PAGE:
I offered the same opinion myself in my book The Last Psychoanalyst, so I find David Rieff’s argument very persuasive. So much so that I have posted about it before.
In his new book, In Praise of Forgetting, Rieff essays to free us from the notion, made famous by George Santayana, that if we forget the past we are condemned to repeat it. By implication, if we remember the past we are freed from the curse that would make us repeat it.
Beyond the fact, as Rieff argues, that our memory of the past is mostly mythmaking, it is also true, as I have argued, that the past never really repeats itself in exactly the same way. Thus, being preoccupied with the past must in fact blind you to the present.
Generations of psychotherapists, from various schools of psychotherapy, have happily sold the notion that recovering or reinterpreting or reconstructing the past will free you from its burdens. The truth, however, is that getting mired in the past is more likely to make you dysfunctional in the present. It will blind you to the specific details of today’s reality and make the situation more difficult to deal with.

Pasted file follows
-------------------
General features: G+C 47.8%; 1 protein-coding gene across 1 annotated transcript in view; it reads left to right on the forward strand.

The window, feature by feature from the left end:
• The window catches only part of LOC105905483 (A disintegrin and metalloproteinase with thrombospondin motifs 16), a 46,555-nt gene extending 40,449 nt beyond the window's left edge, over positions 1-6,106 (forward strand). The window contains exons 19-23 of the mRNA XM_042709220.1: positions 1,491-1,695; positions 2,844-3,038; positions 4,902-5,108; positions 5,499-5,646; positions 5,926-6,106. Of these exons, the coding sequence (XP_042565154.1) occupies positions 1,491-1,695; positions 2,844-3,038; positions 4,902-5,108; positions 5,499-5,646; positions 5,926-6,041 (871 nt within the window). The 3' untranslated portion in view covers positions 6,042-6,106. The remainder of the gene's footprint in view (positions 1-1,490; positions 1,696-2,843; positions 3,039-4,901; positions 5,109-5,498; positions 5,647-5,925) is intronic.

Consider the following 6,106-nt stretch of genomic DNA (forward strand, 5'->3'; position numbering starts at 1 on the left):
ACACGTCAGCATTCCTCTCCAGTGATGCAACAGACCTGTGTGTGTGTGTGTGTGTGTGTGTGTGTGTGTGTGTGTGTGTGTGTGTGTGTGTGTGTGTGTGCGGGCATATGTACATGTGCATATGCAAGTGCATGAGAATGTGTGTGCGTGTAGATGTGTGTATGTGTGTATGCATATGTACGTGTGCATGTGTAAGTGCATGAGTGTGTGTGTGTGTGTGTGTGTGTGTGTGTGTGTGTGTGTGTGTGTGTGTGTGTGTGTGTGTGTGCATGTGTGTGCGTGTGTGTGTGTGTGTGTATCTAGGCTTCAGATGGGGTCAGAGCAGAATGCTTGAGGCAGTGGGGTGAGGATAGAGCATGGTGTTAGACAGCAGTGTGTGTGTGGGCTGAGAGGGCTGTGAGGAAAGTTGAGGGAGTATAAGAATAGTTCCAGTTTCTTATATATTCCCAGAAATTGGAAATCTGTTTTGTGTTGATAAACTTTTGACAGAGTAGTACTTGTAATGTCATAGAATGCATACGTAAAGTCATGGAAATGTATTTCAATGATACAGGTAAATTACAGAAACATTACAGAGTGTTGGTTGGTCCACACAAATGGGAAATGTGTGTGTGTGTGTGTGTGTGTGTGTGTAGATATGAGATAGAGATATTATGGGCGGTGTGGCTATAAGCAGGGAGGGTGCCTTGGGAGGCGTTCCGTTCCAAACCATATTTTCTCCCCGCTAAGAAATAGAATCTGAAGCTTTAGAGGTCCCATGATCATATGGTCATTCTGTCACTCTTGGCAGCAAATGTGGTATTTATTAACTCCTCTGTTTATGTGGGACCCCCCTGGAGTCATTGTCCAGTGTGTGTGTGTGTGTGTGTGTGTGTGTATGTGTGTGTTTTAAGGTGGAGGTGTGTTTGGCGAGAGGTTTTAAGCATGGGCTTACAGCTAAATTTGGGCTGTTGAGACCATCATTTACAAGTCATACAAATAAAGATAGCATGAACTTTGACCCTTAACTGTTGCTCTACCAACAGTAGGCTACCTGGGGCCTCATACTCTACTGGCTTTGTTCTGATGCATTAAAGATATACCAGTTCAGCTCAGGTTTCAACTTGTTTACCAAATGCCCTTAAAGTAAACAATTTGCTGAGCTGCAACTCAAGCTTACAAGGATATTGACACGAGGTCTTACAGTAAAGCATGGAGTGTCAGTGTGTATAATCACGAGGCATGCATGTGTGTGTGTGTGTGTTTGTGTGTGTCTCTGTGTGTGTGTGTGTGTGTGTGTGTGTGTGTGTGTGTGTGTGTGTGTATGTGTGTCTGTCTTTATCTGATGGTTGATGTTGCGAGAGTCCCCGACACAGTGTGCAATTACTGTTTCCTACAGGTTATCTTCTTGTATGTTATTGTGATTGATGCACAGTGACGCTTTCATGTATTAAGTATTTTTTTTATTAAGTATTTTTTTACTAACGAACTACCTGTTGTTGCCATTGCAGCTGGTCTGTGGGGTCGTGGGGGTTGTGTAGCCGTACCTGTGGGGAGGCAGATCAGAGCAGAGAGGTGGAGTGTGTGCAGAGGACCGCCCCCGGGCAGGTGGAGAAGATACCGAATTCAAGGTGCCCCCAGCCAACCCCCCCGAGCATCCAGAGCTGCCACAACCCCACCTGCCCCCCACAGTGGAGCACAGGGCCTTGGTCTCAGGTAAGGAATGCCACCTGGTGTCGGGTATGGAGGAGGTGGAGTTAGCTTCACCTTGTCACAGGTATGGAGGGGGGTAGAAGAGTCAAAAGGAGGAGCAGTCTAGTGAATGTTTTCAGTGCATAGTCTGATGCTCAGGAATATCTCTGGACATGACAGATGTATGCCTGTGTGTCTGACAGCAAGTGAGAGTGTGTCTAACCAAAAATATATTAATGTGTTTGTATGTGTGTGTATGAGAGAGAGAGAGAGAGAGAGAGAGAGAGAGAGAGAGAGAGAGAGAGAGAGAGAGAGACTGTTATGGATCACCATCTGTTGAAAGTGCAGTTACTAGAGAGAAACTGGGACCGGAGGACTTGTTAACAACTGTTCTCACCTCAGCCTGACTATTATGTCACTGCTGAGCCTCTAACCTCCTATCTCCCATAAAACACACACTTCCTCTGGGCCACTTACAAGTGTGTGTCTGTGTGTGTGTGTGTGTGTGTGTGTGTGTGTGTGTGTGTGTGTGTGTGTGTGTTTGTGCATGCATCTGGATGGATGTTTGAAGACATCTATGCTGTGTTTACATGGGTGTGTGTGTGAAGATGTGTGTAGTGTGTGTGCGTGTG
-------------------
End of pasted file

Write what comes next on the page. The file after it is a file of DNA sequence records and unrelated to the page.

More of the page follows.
Besides, just because have figured out how not to make the same mistake again in no way prevents you from making a different, even worse mistake. Knowing what not to do does not tell you what to do.
In the meantime, a few words from Rieff:
I truly don’t understand—I’m not being disingenuous or rhetorical—I don’t understand how people got it into their heads that [knowing about] the crimes of the past provides some kind of prophylactic against crimes committed in the present. I see literally no basis for that. I think this is an exercise in mass wishful thinking. If we’re talking about intervention, if the idea is if there’s a genocide and if you remember the genocides of the past you’ll know to intervene in the present—that’s very nice, but in fact we don’t really know how to intervene. We don’t know what to do! The one time we’ve actually intervened in modern times on that basis, after in 2005 the UN passed this Responsibility to Protect doctrine, which in very limited and specific cases authorized international intervention to stop mass atrocities and genocide and such things, was Libya [in 2011]. It seems to me that intervention there made things exponentially worse, as I think even a lot of the people who supported it at the time would now admit. And nobody knows what to do with Syria.